Hurray for books! I have had Anna Karenina on my shelf for about three years… I've enjoyed some of The Other Big Russians (Dostoevsky, Nabokov, Chekhov) enormously so I have no idea what scares me about Tolstoy. Size probably, you could kill a small rat with that book.

    Thanks for sharing Rachel, you've inspired me to finally get round to reading A Room With A View!

    Px

  2. Posted August 11, 2011 at 8:48 am | Permalink

    I am also ashamed to say that despite living in Russia for over two years, and having Anna Karenina on my book shelf for over a year, I've not yet read it. I tried really hard with War and Peace, but I'm still only half way through, and I think that's put me off. But no more. Anna Karenina, watch out – I am coming to read you.

    I also love that you have a cookbook in here Rachel – it reminds me that we love books not just because of the story that they tell in the text, but in the stories of our lives that they become part of.

    xx

  3. Posted August 11, 2011 at 9:07 am | Permalink

    Anna Karenina is the greatest love story of all time. Fact. Despite Tolstoy novels looking like doorstops, and therefore intimidating, he is very easy to read. AK reads with pace, intrigue, passion and an unrivalled glimpse into history. And er…it sounds like my name. You should all read it, now.

    Also…Rachel…I am glad I'm not the only one who wanted to be seduced in a field of blooms overlooking Florence. I actually went to Fiesole when I was 19 to see what it was like. It was breathtaking. I didn't get seduced, though.

  4. Posted August 11, 2011 at 9:39 am | Permalink

    Firstly thank you so much AOW for asking me to post this. I so enjoyed thinking about what to choose.
    Clare & Penny you would read AK if the man you've just started dating and REALLY like sends it to you. It would still be on my 'to be read' pile if he hadn't!
    Oh Penny do read A Room With a View then post about it please.
    Clare ditto with AK.
    Anna I had to really edit myRoom with a View thoughts. You were about to get memories of doing the exact same thing as you with Twin when we were about that age and how visiting Florence again with Warmth last autumn was fantastic but he just didn't, and wasn't going, to 'get' re quoting from the book.

  5. Posted August 11, 2011 at 11:56 am | Permalink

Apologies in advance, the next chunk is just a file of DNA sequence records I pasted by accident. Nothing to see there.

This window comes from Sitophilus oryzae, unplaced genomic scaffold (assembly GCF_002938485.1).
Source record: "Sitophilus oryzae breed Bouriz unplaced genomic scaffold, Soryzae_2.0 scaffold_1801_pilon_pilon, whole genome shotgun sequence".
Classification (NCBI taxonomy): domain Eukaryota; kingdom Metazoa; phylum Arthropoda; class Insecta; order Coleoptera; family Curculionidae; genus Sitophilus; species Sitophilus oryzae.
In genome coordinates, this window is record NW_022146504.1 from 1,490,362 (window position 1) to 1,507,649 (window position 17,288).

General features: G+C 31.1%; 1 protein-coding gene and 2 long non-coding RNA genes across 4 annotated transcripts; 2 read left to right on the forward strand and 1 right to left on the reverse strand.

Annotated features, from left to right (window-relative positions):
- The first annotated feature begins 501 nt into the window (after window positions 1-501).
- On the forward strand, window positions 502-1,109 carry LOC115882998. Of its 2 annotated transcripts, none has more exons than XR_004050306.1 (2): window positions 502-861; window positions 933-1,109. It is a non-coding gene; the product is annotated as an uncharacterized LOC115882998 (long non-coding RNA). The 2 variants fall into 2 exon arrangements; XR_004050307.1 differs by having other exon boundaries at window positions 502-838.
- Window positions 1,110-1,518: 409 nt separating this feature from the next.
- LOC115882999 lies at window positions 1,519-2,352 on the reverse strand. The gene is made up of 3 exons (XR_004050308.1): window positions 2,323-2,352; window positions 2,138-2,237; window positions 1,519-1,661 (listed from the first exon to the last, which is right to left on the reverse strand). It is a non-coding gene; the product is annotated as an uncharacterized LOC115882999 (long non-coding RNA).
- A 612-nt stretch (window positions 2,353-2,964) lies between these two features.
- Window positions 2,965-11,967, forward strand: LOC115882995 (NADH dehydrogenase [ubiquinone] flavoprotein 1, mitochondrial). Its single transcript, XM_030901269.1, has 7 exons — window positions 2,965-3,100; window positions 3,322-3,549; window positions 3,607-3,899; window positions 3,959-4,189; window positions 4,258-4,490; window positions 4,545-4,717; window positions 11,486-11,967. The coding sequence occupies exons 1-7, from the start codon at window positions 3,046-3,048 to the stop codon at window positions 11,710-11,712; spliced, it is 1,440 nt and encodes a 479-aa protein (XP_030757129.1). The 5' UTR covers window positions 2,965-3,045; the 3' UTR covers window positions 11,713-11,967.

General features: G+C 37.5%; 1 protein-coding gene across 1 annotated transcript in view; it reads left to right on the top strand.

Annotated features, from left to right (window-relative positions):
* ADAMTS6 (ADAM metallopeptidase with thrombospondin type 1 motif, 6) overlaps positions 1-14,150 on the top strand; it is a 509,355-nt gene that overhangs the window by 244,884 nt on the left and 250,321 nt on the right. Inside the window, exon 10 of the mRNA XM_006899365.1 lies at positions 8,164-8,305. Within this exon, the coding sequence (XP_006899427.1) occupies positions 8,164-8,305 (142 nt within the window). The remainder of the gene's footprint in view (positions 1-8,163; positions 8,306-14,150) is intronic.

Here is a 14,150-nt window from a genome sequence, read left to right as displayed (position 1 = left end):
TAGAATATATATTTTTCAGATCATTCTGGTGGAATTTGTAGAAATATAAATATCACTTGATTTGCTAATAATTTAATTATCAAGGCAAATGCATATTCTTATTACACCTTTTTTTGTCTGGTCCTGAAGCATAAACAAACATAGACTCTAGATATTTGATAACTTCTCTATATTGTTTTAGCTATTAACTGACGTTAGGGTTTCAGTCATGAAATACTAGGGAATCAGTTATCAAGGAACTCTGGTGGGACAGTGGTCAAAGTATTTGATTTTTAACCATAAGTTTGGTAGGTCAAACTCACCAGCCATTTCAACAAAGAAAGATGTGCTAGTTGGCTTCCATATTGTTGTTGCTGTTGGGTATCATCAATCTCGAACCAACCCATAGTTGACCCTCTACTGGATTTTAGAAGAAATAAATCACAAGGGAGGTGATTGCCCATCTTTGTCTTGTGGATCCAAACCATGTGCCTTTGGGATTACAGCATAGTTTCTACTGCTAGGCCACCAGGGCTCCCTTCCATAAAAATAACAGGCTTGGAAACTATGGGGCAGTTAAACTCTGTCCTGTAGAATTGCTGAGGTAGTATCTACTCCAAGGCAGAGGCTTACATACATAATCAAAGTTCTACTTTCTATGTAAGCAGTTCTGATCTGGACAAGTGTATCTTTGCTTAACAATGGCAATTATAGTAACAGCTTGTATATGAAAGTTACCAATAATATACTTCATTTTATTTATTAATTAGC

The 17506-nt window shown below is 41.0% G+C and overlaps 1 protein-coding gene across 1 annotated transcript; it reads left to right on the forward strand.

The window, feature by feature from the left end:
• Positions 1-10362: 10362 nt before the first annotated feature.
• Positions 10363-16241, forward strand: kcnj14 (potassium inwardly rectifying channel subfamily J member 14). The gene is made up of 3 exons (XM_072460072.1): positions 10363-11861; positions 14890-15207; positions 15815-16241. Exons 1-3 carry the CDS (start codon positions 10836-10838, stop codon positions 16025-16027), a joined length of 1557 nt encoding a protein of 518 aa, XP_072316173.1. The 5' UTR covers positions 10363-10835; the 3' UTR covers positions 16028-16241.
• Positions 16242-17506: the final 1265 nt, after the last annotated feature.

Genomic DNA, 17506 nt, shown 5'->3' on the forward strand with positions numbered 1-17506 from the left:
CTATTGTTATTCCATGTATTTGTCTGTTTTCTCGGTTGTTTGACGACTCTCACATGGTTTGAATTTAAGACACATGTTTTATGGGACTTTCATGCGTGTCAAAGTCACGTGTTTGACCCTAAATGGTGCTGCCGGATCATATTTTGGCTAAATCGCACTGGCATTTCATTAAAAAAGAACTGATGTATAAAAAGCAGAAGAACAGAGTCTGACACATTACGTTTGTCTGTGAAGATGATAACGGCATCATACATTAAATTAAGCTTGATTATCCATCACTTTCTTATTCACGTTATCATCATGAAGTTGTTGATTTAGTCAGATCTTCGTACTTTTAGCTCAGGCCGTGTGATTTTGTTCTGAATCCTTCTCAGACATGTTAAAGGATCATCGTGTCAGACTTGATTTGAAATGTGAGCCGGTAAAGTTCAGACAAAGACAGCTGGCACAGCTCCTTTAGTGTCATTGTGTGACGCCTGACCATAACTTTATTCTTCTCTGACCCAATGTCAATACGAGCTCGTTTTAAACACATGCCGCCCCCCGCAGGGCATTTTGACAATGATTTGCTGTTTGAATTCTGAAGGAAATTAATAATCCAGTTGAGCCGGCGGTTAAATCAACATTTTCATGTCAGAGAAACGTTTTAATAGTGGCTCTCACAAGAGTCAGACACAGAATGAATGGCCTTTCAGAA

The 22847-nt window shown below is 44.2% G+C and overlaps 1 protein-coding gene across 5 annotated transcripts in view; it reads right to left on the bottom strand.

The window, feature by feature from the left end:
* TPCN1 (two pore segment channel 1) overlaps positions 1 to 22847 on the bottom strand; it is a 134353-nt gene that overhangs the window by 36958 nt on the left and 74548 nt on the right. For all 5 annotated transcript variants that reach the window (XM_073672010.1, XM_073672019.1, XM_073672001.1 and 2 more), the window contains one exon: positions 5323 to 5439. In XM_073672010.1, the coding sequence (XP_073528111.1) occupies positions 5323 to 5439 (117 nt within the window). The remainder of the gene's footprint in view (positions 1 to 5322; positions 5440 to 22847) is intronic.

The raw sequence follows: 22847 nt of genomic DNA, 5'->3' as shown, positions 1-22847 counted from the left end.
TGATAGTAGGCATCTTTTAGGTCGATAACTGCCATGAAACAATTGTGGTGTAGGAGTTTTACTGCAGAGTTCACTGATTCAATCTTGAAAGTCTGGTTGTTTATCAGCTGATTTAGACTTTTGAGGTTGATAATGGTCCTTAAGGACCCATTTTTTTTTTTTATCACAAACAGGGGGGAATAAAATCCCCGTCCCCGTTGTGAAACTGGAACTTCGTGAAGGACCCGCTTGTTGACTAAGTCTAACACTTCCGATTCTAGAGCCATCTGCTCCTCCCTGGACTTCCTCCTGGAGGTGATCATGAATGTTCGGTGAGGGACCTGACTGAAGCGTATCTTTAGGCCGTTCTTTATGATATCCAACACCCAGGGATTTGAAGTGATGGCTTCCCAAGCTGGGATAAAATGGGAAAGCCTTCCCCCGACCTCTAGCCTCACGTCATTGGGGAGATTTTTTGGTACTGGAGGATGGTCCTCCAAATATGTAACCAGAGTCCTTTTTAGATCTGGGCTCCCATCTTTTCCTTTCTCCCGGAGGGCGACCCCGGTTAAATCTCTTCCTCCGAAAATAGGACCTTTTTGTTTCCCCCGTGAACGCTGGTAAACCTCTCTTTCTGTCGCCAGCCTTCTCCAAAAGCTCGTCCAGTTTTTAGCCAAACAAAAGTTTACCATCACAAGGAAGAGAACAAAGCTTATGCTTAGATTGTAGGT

Where would we be without books. There are some great ones here – I too loved A Room With a View and can remember the sense of adventure it awakened in me. And I'll never forget going to Florence aged 18 with my first love and properly experiencing love for the first time. I can remember having a bit of a girl crush on Helena B-C too and wanting to be just like her.

    I also LOVE that Yeats poem. My sister read it at our wedding and I never tire of reading it – it has almost become the blueprint for our marriage – never forgetting how much we have invested in each other emotionally and that, although stronger together, and as much we align our hopes and dreams, our own sense of self and all we hold dear are equally as important. Oops, I think a little tear may have just escaped ;)

    And shamefully I too have never read Anna Karenina, which is now winging its way to the top of my reading list.

    Also very pleased to see Nigel Slater on there. The Kitchen Diaries (and cookbooks in general) is my go to book when I'm feeling down or have been working too hard and need to feel secure and grounded.

    Any Other Book club anyone? xx

  6. Anonymous
    Posted August 11, 2011 at 2:43 pm | Permalink

    I not only have read Anna Karenina, I started dating a guy based on the fact I saw War and Peace on his bedside table during a party.

    Oh, 22 you were so fun.

  7. Posted August 11, 2011 at 3:20 pm | Permalink

    The last paragraph brought a tear to my otherwise dry eyes. Thank you for sharing these x

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Hello! We're Clare, Aisling and Anna and welcome to a corner of the world where smart, flawed, real women talk about the bigger picture; about their experiences, stories and opinions on all aspects of being a woman today, from marriage to feminism to pretty, too.